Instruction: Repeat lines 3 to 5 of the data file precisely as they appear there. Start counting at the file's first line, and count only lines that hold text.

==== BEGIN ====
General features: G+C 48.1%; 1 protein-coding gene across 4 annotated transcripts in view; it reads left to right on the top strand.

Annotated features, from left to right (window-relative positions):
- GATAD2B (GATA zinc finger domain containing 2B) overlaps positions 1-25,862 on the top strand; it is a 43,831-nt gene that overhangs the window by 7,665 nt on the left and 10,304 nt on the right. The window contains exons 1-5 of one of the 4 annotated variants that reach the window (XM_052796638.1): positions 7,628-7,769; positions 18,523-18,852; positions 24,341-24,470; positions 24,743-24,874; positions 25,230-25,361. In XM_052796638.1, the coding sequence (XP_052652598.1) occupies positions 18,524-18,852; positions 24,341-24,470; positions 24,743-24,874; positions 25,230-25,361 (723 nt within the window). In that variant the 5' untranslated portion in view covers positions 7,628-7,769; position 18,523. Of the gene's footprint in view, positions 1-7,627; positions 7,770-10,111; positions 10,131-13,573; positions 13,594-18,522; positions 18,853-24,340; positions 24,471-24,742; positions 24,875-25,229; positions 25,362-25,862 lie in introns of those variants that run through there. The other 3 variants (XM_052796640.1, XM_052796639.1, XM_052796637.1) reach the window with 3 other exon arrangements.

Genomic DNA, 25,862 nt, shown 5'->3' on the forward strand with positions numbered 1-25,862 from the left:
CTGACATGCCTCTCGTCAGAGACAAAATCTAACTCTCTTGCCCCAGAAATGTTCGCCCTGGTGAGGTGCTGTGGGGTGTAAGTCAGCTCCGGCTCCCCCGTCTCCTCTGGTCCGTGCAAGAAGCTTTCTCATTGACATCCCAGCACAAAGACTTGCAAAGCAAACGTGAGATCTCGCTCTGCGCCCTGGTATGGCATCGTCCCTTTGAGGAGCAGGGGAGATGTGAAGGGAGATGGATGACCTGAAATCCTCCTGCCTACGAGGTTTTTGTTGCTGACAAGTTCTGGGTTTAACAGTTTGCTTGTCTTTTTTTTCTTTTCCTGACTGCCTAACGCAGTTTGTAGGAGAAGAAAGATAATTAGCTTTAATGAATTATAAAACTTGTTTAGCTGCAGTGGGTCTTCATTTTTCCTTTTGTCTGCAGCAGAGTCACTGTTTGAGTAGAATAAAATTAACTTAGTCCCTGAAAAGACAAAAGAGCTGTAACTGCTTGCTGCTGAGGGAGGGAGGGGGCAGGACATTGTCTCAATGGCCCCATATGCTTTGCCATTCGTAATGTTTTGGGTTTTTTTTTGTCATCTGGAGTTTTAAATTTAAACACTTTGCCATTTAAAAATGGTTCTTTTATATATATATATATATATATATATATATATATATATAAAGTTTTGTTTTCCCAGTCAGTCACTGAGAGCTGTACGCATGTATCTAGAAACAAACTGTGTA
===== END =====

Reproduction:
- GATAD2B (GATA zinc finger domain containing 2B) overlaps positions 1-25,862 on the top strand; it is a 43,831-nt gene that overhangs the window by 7,665 nt on the left and 10,304 nt on the right. The window contains exons 1-5 of one of the 4 annotated variants that reach the window (XM_052796638.1): positions 7,628-7,769; positions 18,523-18,852; positions 24,341-24,470; positions 24,743-24,874; positions 25,230-25,361. In XM_052796638.1, the coding sequence (XP_052652598.1) occupies positions 18,524-18,852; positions 24,341-24,470; positions 24,743-24,874; positions 25,230-25,361 (723 nt within the window). In that variant the 5' untranslated portion in view covers positions 7,628-7,769; position 18,523. Of the gene's footprint in view, positions 1-7,627; positions 7,770-10,111; positions 10,131-13,573; positions 13,594-18,522; positions 18,853-24,340; positions 24,471-24,742; positions 24,875-25,229; positions 25,362-25,862 lie in introns of those variants that run through there. The other 3 variants (XM_052796640.1, XM_052796639.1, XM_052796637.1) reach the window with 3 other exon arrangements.

Genomic DNA, 25,862 nt, shown 5'->3' on the forward strand with positions numbered 1-25,862 from the left:
CTGACATGCCTCTCGTCAGAGACAAAATCTAACTCTCTTGCCCCAGAAATGTTCGCCCTGGTGAGGTGCTGTGGGGTGTAAGTCAGCTCCGGCTCCCCCGTCTCCTCTGGTCCGTGCAAGAAGCTTTCTCATTGACATCCCAGCACAAAGACTTGCAAAGCAAACGTGAGATCTCGCTCTGCGCCCTGGTATGGCATCGTCCCTTTGAGGAGCAGGGGAGATGTGAAGGGAGATGGATGACCTGAAATCCTCCTGCCTACGAGGTTTTTGTTGCTGACAAGTTCTGGGTTTAACAGTTTGCTTGTCTTTTTTTTCTTTTCCTGACTGCCTAACGCAGTTTGTAGGAGAAGAAAGATAATTAGCTTTAATGAATTATAAAACTTGTTTAGCTGCAGTGGGTCTTCATTTTTCCTTTTGTCTGCAGCAGAGTCACTGTTTGAGTAGAATAAAATTAACTTAGTCCCTGAAAAGACAAAAGAGCTGTAACTGCTTGCTGCTGAGGGAGGGAGGGGGCAGGACATTGTCTCAATGGCCCCATATGCTTTGCCATTCGTAATGTTTTGGGTTTTTTTTTGTCATCTGGAGTTTTAAATTTAAACACTTTGCCATTTAAAAATGGTTCTTTTATATATATATATATATATATATATATATATATATATAAAGTTTTGTTTTCCCAGTCAGTCACTGAGAGCTGTACGCATGTATCTAGAAACAAACTGTGTA